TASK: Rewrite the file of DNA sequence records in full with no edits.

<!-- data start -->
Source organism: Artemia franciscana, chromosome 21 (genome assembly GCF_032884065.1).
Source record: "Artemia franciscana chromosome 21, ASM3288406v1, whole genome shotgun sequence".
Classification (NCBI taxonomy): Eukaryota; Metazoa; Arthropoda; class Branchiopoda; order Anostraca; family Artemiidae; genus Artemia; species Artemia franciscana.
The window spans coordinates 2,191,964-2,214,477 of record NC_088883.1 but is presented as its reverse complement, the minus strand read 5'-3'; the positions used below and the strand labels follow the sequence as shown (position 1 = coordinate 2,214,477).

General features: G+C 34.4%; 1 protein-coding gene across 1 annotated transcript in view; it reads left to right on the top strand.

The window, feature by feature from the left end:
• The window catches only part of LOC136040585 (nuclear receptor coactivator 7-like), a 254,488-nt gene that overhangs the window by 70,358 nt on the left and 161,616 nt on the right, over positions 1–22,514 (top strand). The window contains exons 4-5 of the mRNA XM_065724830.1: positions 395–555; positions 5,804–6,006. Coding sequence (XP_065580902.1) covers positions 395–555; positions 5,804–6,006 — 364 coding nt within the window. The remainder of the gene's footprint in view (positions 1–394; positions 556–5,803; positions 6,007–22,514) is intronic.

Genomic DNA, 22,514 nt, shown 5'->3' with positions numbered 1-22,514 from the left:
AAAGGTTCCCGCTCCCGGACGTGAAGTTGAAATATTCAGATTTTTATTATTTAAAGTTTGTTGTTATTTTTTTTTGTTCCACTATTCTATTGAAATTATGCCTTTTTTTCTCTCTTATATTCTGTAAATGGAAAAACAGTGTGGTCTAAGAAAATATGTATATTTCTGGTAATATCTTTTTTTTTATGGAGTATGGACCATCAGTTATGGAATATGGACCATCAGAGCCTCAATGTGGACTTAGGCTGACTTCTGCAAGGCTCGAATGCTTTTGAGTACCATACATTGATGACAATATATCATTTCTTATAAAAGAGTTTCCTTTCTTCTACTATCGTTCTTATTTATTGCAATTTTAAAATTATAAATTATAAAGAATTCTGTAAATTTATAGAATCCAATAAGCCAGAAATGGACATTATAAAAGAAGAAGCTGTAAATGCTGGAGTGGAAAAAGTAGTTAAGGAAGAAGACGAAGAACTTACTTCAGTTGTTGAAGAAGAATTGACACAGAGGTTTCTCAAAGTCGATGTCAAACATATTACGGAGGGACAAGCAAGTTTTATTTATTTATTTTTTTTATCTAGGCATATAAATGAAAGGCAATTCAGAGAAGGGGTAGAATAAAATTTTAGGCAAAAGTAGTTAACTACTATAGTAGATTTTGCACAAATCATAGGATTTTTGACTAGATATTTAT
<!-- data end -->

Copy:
Source organism: Artemia franciscana, chromosome 21 (genome assembly GCF_032884065.1).
Source record: "Artemia franciscana chromosome 21, ASM3288406v1, whole genome shotgun sequence".
Classification (NCBI taxonomy): Eukaryota; Metazoa; Arthropoda; class Branchiopoda; order Anostraca; family Artemiidae; genus Artemia; species Artemia franciscana.
The window spans coordinates 2,191,964-2,214,477 of record NC_088883.1 but is presented as its reverse complement, the minus strand read 5'-3'; the positions used below and the strand labels follow the sequence as shown (position 1 = coordinate 2,214,477).

General features: G+C 34.4%; 1 protein-coding gene across 1 annotated transcript in view; it reads left to right on the top strand.

The window, feature by feature from the left end:
• The window catches only part of LOC136040585 (nuclear receptor coactivator 7-like), a 254,488-nt gene that overhangs the window by 70,358 nt on the left and 161,616 nt on the right, over positions 1–22,514 (top strand). The window contains exons 4-5 of the mRNA XM_065724830.1: positions 395–555; positions 5,804–6,006. Coding sequence (XP_065580902.1) covers positions 395–555; positions 5,804–6,006 — 364 coding nt within the window. The remainder of the gene's footprint in view (positions 1–394; positions 556–5,803; positions 6,007–22,514) is intronic.

Genomic DNA, 22,514 nt, shown 5'->3' with positions numbered 1-22,514 from the left:
AAAGGTTCCCGCTCCCGGACGTGAAGTTGAAATATTCAGATTTTTATTATTTAAAGTTTGTTGTTATTTTTTTTTGTTCCACTATTCTATTGAAATTATGCCTTTTTTTCTCTCTTATATTCTGTAAATGGAAAAACAGTGTGGTCTAAGAAAATATGTATATTTCTGGTAATATCTTTTTTTTTATGGAGTATGGACCATCAGTTATGGAATATGGACCATCAGAGCCTCAATGTGGACTTAGGCTGACTTCTGCAAGGCTCGAATGCTTTTGAGTACCATACATTGATGACAATATATCATTTCTTATAAAAGAGTTTCCTTTCTTCTACTATCGTTCTTATTTATTGCAATTTTAAAATTATAAATTATAAAGAATTCTGTAAATTTATAGAATCCAATAAGCCAGAAATGGACATTATAAAAGAAGAAGCTGTAAATGCTGGAGTGGAAAAAGTAGTTAAGGAAGAAGACGAAGAACTTACTTCAGTTGTTGAAGAAGAATTGACACAGAGGTTTCTCAAAGTCGATGTCAAACATATTACGGAGGGACAAGCAAGTTTTATTTATTTATTTTTTTTATCTAGGCATATAAATGAAAGGCAATTCAGAGAAGGGGTAGAATAAAATTTTAGGCAAAAGTAGTTAACTACTATAGTAGATTTTGCACAAATCATAGGATTTTTGACTAGATATTTAT